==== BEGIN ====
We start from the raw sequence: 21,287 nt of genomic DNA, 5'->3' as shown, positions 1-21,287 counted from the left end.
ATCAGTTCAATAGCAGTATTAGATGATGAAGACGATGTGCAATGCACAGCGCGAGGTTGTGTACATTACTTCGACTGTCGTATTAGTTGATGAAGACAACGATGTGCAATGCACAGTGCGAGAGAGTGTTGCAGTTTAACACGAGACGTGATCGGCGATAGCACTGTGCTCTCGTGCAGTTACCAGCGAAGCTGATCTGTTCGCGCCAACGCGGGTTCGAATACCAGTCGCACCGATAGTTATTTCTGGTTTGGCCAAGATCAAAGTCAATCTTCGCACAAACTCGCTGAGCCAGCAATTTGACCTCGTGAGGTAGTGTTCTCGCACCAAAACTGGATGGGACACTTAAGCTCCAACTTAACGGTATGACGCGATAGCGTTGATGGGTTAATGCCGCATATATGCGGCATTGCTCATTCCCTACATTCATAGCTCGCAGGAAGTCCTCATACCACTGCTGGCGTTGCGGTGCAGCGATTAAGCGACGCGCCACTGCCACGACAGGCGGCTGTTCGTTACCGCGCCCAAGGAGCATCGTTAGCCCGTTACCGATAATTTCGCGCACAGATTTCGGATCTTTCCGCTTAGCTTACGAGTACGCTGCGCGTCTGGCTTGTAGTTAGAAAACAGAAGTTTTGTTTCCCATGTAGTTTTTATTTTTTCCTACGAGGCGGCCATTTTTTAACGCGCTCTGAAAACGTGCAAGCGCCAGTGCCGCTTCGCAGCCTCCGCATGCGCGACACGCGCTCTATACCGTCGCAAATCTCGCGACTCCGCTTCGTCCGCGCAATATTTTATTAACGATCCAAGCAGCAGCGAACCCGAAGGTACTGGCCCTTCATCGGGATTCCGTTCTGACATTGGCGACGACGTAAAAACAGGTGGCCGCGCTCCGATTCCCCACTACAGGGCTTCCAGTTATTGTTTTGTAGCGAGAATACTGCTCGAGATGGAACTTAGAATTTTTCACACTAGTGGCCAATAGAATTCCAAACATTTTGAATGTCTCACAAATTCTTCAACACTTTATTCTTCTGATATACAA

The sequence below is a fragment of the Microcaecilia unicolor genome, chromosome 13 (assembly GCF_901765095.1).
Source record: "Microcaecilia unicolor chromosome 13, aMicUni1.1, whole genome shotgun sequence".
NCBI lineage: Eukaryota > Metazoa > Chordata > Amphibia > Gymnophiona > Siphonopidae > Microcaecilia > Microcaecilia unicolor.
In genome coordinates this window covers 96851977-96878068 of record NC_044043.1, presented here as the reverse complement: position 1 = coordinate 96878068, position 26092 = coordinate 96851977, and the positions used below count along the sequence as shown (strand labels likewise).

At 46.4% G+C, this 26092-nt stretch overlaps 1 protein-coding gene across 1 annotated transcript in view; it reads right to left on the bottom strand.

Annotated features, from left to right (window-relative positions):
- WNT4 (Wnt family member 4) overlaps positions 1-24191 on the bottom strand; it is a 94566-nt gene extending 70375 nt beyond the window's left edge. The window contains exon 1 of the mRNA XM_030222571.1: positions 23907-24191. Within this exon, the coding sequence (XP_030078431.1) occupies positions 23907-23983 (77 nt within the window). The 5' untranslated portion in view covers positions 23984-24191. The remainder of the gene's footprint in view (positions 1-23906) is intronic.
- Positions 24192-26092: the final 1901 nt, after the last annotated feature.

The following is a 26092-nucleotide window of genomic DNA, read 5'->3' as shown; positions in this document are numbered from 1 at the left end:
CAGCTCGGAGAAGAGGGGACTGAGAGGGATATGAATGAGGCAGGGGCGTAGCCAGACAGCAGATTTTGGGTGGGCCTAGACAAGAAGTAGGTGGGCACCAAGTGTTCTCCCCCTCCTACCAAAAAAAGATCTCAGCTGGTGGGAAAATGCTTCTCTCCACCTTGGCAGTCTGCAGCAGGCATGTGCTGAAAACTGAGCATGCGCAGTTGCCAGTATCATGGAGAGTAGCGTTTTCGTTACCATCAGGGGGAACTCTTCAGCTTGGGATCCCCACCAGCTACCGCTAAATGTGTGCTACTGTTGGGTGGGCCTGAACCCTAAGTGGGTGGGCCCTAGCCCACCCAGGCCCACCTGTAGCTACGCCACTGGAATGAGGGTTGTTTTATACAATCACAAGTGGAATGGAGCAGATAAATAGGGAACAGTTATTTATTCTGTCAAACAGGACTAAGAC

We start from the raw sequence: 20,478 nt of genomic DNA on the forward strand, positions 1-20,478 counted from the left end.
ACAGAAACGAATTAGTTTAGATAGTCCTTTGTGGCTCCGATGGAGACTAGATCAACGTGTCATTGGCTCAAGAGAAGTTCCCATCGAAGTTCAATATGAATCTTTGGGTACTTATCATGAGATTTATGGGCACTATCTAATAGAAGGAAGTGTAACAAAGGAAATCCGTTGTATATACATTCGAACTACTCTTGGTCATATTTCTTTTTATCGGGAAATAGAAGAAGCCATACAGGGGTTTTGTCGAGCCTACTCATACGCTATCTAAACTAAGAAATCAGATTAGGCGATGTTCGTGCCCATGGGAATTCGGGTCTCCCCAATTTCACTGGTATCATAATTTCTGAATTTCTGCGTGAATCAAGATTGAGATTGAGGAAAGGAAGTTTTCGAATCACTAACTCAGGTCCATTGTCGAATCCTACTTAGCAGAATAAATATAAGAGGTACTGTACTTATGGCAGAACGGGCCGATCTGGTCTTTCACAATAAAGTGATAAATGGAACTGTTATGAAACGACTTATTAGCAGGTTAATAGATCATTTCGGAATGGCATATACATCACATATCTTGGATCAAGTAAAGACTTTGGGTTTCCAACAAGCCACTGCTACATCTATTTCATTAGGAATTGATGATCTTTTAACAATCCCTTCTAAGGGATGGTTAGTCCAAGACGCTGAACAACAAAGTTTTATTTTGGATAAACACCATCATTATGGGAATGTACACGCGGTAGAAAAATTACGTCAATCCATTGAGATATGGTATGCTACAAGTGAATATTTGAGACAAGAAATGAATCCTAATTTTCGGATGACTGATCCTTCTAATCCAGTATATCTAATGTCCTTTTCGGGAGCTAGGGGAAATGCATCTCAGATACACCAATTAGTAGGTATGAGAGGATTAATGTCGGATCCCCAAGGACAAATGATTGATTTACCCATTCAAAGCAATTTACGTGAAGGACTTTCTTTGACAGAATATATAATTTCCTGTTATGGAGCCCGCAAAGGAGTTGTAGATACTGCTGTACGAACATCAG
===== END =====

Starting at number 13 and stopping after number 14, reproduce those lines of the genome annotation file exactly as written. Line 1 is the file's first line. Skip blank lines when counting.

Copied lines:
We start from the raw sequence: 20,478 nt of genomic DNA on the forward strand, positions 1-20,478 counted from the left end.
ACAGAAACGAATTAGTTTAGATAGTCCTTTGTGGCTCCGATGGAGACTAGATCAACGTGTCATTGGCTCAAGAGAAGTTCCCATCGAAGTTCAATATGAATCTTTGGGTACTTATCATGAGATTTATGGGCACTATCTAATAGAAGGAAGTGTAACAAAGGAAATCCGTTGTATATACATTCGAACTACTCTTGGTCATATTTCTTTTTATCGGGAAATAGAAGAAGCCATACAGGGGTTTTGTCGAGCCTACTCATACGCTATCTAAACTAAGAAATCAGATTAGGCGATGTTCGTGCCCATGGGAATTCGGGTCTCCCCAATTTCACTGGTATCATAATTTCTGAATTTCTGCGTGAATCAAGATTGAGATTGAGGAAAGGAAGTTTTCGAATCACTAACTCAGGTCCATTGTCGAATCCTACTTAGCAGAATAAATATAAGAGGTACTGTACTTATGGCAGAACGGGCCGATCTGGTCTTTCACAATAAAGTGATAAATGGAACTGTTATGAAACGACTTATTAGCAGGTTAATAGATCATTTCGGAATGGCATATACATCACATATCTTGGATCAAGTAAAGACTTTGGGTTTCCAACAAGCCACTGCTACATCTATTTCATTAGGAATTGATGATCTTTTAACAATCCCTTCTAAGGGATGGTTAGTCCAAGACGCTGAACAACAAAGTTTTATTTTGGATAAACACCATCATTATGGGAATGTACACGCGGTAGAAAAATTACGTCAATCCATTGAGATATGGTATGCTACAAGTGAATATTTGAGACAAGAAATGAATCCTAATTTTCGGATGACTGATCCTTCTAATCCAGTATATCTAATGTCCTTTTCGGGAGCTAGGGGAAATGCATCTCAGATACACCAATTAGTAGGTATGAGAGGATTAATGTCGGATCCCCAAGGACAAATGATTGATTTACCCATTCAAAGCAATTTACGTGAAGGACTTTCTTTGACAGAATATATAATTTCCTGTTATGGAGCCCGCAAAGGAGTTGTAGATACTGCTGTACGAACATCAG